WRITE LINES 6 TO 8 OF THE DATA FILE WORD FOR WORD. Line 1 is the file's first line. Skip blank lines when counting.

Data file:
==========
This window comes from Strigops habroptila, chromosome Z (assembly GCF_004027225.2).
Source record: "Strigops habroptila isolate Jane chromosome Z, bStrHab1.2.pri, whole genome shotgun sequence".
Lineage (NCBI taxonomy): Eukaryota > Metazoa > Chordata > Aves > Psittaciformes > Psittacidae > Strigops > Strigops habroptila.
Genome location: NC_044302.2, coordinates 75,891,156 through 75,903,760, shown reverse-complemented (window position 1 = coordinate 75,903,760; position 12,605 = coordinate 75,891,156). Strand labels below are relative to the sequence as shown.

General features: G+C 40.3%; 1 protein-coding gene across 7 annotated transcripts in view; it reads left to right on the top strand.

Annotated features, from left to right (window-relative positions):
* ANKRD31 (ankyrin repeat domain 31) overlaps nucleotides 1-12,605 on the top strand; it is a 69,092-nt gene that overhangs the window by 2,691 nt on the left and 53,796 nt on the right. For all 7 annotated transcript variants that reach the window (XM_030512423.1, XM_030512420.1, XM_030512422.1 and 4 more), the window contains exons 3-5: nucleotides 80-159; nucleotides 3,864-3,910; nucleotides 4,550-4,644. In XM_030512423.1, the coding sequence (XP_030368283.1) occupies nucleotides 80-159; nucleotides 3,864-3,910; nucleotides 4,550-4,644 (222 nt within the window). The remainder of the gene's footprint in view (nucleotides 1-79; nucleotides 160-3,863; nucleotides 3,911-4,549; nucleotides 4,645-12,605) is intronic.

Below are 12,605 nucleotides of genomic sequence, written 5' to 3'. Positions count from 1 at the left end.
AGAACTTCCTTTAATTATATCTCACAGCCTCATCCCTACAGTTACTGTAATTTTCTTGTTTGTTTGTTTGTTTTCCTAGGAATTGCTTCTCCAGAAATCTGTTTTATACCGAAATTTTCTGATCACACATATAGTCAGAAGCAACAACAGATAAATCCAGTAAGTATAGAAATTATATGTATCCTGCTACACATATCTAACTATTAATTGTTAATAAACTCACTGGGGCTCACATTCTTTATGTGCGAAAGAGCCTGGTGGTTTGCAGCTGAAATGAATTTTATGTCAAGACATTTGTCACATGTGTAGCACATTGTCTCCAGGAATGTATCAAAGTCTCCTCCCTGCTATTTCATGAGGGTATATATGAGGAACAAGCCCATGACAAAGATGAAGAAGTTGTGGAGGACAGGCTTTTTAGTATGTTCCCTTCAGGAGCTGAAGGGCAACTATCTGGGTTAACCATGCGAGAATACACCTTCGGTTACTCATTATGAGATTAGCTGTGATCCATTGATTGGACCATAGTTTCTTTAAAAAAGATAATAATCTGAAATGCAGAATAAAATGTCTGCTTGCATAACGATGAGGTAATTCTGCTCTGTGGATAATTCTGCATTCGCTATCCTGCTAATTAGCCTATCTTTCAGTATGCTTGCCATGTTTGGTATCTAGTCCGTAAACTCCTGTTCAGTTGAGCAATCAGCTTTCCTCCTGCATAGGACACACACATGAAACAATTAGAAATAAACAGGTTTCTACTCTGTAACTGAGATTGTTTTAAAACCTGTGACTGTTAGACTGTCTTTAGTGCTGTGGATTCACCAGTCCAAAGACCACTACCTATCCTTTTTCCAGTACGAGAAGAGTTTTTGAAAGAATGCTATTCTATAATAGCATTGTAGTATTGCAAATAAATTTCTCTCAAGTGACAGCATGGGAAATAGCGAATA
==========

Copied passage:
Annotated features, from left to right (window-relative positions):
* ANKRD31 (ankyrin repeat domain 31) overlaps nucleotides 1-12,605 on the top strand; it is a 69,092-nt gene that overhangs the window by 2,691 nt on the left and 53,796 nt on the right. For all 7 annotated transcript variants that reach the window (XM_030512423.1, XM_030512420.1, XM_030512422.1 and 4 more), the window contains exons 3-5: nucleotides 80-159; nucleotides 3,864-3,910; nucleotides 4,550-4,644. In XM_030512423.1, the coding sequence (XP_030368283.1) occupies nucleotides 80-159; nucleotides 3,864-3,910; nucleotides 4,550-4,644 (222 nt within the window). The remainder of the gene's footprint in view (nucleotides 1-79; nucleotides 160-3,863; nucleotides 3,911-4,549; nucleotides 4,645-12,605) is intronic.

Below are 12,605 nucleotides of genomic sequence, written 5' to 3'. Positions count from 1 at the left end.